Where Left was Right: Left-arm seamers on a roll in World Cup 2019
Creative, surprising, original, and never dull. Left-arm seamers have made every edition of the World Cup since 1999 truly spectacular. In line with a tradition that seems to have begun in 1999, these bowlers have lit up the 2019 version.
Mitchell Starc, Trent Boult, Mohammed Amir, Mustafizur Rahman, Shaheen Afridi, and Sheldon Cottrell have dominated the tournament. Starc and Rahman were top wicket-takers with 27 and 20 wickets respectively.
But this is not the first time that left-arm seamers are proving to be a powerful weapon in a World Cup. India’s Zaheer Khan also topped the charts for most wickets in 2011.
Left-arm quicks first took 100 wickets in the tournament for the first time four years ago. In 2015, 102 batsmen fell victim to left-arm fast bowlers at an average of 20.46.
In 2019, the number rose to 129 at an average of 20.03.
In the list of best bowling figures, left-armers dominate. Afridi (6/35), Starc (5/26), Amir (5/30), Beherendorff (5/44), Rahman (5/59) occupy seven of the top 10 positions in this list.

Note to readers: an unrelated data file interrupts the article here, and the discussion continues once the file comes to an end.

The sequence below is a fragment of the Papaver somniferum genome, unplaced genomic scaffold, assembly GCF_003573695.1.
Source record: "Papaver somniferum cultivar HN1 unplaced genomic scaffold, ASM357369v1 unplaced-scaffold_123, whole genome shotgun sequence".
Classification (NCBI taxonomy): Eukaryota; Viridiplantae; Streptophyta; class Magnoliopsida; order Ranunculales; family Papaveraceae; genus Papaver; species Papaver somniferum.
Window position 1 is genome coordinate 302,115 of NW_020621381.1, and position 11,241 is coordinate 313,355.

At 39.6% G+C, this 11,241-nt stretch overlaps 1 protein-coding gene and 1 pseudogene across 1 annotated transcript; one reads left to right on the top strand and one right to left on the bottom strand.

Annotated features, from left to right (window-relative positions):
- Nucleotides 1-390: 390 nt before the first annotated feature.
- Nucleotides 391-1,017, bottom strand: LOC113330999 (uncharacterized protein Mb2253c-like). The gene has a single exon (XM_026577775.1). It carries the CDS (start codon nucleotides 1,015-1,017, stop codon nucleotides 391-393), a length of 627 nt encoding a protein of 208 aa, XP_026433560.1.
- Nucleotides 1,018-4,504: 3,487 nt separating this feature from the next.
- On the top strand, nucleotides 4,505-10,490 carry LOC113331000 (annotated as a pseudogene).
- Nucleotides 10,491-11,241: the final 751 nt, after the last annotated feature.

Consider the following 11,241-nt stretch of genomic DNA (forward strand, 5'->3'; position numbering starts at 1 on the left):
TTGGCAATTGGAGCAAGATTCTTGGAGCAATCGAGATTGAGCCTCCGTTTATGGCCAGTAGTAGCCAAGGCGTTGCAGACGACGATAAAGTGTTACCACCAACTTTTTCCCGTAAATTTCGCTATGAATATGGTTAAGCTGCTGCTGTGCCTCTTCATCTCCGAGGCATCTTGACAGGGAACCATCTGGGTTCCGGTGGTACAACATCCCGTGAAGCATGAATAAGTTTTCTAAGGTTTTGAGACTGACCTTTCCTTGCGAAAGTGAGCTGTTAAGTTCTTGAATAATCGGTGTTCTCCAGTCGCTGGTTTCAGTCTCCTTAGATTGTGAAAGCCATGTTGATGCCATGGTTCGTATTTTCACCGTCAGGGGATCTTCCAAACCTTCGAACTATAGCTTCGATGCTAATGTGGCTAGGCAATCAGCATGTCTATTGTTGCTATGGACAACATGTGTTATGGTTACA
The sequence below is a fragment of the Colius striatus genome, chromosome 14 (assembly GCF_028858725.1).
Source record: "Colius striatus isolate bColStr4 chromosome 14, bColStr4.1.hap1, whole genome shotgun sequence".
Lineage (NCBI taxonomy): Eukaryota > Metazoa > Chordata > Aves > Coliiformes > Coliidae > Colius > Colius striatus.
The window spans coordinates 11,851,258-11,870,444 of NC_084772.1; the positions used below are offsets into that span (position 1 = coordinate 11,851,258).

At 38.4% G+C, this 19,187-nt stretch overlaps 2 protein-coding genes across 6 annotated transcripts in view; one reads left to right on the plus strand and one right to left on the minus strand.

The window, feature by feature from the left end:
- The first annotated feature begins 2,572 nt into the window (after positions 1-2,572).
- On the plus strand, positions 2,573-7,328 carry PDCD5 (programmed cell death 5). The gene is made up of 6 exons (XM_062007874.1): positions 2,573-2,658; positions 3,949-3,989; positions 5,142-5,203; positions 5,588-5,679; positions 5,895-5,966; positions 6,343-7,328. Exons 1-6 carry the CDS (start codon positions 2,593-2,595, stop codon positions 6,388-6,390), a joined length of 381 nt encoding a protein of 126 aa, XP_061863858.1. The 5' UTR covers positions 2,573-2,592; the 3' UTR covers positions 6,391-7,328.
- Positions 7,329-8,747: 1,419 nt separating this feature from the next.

In the list of eight bowlers who have picked up a five-wicket haul in World Cup 2019, five are left-arm fast bowlers, two are right-handed and one is a left-arm orthodox spinner. Starc and Rahman lead the pack with two each.
Left-arm pacers have also topped the bowling charts in six of the last eight World Cups, including this one:
1992 – W Akram
1999 – G Allott
2003 – C Vaas
2011 – Zaheer Khan
2015 – M Starc & T Boult
2019 – M Starc
But what makes left-arm fast bowlers so successful?
While facing a left-arm fast bowler, the ball is always going away from the batsman, sowing that little seed of doubt. A right-hand batsman has to open up his stance, otherwise, the point the ball is delivered from creates a blind spot for the batsman.
Moisture in the air or pitch, as witnessed in quite a few grounds in England also helped the ball to move laterally through the air. The new ball also swung more.
In the death overs, their natural variations were very useful as they tailback into both right and left-handed batsmen, and their yorkers are difficult to get away.
Also, the number of right-handed bowlers remains higher than the number of left-handed bowlers. So, the batsmen are less used to playing left-handed bowlers.
“Most batsmen develop their technique against right-arm bowlers and they neglect the left-arm angles,” said former Pakistan captain Javed Miandad.